Submitted by Suanne Z. Thamm
Reporter – News Analyst
June 26, 2015 7:05 p.m.
Fernandina Beach City Manager Joe Gerrity has advised the City Commissioners that following discussions with CSX Railroad, the last approved plan for Parking Lot B will need to be revised to reflect the railroad’s requirement for 18-25 feet of clearance between the center of the tracks and any city building activity. This means that perpendicular parking planned to abut the east side of the railroad tracks along Front Street will revert to the original plan for parallel parking in this area. Gerrity asked for direction from the Fernandina Beach City Commission (FBCC) in moving forward to obtain engineering services for construction in light of the railroad’s ruling.
In response to a question from Commissioner Robin Lentz, Gerrity said that the newly opened city parking lot on Broome Street provides 22 parking spaces, and additional street work has opened an additional 20 parking spaces. While the new spaces are 2 blocks further from Centre Street, they will help offset the loss of the 12 spaces with the elimination of perpendicular parking alongside the railroad tracks. Gerrity expressed his increased comfort level with the elimination of the perpendicular parking spaces because parallel parking will allow for better traffic flow at the foot of Centre Street.
Lentz said that she believed that the new parking lot and spaces, while not as close to Centre Street, more than offset the loss of spaces in Parking Lot B, adding that she did not believe that parking was an effective use of waterfront property.
Commissioner Pat Gass said that in light of Governor Rick Scott’s veto of stormwater projects for North Fletcher Avenue, she would prefer to see the waterfront park activity postponed and the money that had been allocated for waterfront park engineering redirected to stormwater mitigation.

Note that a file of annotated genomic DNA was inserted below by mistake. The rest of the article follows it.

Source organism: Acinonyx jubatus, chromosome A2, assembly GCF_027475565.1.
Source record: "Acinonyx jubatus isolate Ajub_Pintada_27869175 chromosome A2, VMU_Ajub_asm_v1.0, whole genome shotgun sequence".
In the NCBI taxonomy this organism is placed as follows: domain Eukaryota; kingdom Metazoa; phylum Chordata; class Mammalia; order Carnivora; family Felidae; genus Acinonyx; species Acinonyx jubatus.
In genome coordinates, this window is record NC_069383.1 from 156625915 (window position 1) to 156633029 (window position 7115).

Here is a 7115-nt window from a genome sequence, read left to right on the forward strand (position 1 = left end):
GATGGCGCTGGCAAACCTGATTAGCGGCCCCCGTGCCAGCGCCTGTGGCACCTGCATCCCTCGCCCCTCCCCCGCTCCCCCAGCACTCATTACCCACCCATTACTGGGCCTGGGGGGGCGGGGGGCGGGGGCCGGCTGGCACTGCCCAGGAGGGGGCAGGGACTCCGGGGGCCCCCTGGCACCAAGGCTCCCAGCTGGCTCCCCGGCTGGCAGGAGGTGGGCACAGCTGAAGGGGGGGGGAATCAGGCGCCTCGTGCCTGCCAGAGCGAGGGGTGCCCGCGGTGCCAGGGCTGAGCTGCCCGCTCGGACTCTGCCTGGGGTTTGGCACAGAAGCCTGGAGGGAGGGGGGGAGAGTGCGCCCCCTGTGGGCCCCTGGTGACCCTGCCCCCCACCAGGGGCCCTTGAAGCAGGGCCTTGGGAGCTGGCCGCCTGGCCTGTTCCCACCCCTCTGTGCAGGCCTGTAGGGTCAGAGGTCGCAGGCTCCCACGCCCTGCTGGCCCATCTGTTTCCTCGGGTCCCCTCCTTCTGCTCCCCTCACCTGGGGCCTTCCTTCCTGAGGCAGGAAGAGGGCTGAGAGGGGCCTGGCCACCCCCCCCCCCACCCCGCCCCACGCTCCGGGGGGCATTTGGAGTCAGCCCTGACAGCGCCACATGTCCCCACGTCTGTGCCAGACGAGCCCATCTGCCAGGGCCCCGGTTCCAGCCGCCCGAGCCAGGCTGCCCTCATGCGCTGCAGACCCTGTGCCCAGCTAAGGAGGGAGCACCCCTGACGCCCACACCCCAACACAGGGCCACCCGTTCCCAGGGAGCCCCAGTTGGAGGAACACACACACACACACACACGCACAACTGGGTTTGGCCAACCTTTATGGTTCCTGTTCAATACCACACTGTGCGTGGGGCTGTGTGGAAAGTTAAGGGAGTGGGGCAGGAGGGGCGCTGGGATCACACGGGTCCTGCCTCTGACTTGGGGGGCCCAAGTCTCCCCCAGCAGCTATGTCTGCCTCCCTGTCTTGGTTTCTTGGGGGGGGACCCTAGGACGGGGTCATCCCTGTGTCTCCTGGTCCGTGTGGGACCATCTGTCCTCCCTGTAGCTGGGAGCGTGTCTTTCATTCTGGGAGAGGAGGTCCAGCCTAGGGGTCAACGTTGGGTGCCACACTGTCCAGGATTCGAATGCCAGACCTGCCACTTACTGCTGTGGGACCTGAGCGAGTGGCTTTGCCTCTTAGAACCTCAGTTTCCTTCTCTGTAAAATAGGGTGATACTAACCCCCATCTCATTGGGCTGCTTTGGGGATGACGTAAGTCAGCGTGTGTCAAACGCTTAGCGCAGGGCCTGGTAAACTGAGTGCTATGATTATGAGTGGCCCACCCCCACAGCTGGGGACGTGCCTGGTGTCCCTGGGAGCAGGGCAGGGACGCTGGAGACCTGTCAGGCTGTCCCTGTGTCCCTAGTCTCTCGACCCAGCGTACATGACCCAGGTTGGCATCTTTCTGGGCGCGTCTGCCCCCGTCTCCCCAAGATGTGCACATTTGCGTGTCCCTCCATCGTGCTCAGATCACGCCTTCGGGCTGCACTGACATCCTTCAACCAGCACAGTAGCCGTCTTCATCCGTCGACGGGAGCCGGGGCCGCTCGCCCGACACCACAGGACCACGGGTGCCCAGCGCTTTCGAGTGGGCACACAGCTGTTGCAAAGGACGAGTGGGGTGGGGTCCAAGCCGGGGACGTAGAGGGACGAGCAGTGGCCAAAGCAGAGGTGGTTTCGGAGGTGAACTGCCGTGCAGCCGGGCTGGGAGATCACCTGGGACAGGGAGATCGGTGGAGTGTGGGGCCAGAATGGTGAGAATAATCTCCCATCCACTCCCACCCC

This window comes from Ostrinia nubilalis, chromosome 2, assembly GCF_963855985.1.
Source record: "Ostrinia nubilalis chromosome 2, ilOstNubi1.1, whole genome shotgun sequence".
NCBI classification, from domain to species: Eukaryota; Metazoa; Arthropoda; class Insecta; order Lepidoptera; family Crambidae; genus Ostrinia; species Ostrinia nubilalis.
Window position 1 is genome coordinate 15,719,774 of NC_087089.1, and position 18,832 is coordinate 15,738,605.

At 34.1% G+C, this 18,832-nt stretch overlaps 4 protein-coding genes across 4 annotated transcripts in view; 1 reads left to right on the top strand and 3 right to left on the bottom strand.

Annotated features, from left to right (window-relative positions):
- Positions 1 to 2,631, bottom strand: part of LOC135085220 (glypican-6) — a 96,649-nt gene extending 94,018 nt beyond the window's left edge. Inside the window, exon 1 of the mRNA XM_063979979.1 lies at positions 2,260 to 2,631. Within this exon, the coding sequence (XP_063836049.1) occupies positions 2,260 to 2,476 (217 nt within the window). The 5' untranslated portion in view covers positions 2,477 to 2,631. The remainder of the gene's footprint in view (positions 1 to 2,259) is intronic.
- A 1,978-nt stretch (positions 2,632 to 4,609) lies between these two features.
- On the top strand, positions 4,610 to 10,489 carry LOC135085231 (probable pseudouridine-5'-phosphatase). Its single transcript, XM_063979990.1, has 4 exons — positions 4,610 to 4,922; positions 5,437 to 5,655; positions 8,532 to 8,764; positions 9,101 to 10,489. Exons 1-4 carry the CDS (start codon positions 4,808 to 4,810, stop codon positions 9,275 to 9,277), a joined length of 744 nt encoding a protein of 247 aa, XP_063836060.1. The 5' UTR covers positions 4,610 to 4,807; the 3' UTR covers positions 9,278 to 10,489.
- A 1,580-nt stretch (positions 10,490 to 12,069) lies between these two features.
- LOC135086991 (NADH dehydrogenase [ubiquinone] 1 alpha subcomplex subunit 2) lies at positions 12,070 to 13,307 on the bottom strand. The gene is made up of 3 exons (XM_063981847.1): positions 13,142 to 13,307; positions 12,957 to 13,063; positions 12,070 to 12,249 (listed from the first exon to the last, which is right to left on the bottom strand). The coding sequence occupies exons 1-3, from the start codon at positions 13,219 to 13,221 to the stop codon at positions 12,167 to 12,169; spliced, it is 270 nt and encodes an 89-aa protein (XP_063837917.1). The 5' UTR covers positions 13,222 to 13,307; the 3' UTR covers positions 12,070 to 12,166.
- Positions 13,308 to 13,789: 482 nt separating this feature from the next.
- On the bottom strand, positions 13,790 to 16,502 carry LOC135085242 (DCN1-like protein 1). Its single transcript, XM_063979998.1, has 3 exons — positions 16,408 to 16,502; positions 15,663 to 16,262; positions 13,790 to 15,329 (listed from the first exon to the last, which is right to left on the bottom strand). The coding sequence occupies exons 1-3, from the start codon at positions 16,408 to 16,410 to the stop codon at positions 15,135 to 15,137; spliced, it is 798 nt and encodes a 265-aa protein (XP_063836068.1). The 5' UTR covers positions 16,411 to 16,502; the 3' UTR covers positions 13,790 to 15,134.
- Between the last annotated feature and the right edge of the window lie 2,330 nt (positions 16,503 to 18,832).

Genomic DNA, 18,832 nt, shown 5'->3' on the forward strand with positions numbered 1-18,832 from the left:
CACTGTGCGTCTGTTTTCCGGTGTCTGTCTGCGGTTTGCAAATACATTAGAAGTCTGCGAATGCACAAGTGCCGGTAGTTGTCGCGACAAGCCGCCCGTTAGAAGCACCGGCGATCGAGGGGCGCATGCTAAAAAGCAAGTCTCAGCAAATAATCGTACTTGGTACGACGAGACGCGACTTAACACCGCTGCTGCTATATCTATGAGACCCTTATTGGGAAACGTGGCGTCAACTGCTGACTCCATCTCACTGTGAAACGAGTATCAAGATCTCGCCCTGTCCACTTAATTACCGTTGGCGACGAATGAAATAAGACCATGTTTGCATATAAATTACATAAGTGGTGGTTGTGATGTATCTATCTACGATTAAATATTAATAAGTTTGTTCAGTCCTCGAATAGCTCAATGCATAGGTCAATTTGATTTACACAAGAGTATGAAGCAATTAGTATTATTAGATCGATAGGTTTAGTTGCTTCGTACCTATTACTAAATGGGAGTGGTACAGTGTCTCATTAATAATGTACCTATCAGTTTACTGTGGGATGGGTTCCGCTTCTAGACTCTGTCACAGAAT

Commissioner Tim Poynter said that fixing stormwater problems and constructing the waterfront park were two different issues. He said that the city needs to be able to do more than one thing at a time. Poynter said that the city has a dedicated source of revenue for stormwater projects and that grant money in terms of matching funds for FIND grants is tied up with the waterfront park. If the city desires to accelerate the pace of stormwater projects, Poynter suggested that the city consider borrowing money against the dedicated stream of revenue (stormwater fee) to repay the loan. Poynter said that he did not want to kill the waterfront park plan.
Vice Mayor Johnny Miller asked that the FBCC hold off on making a decision to allow more time for public input.
Lentz moved to go forward with engineering for the waterfront park, but her motion died for lack of a second.
The issue will be put on the agenda of a future meeting for further discussion.
During public input, Lynn Williams, Florida Inland Navigation District (FIND) commissioner reported that FIND gave out $22M in matching grants for waterway assistance for projects between Fernandina Beach and Miami. He urged the city to remain aggressive in pursuing grants under this program, saying that the city “needs to get going and push ahead on the waterfront park.” He strongly supported a measure proposed by Mayor Ed Boner at a previous meeting for the city to acquire the so-called Wade-Vuturo property so that the city marina can move north.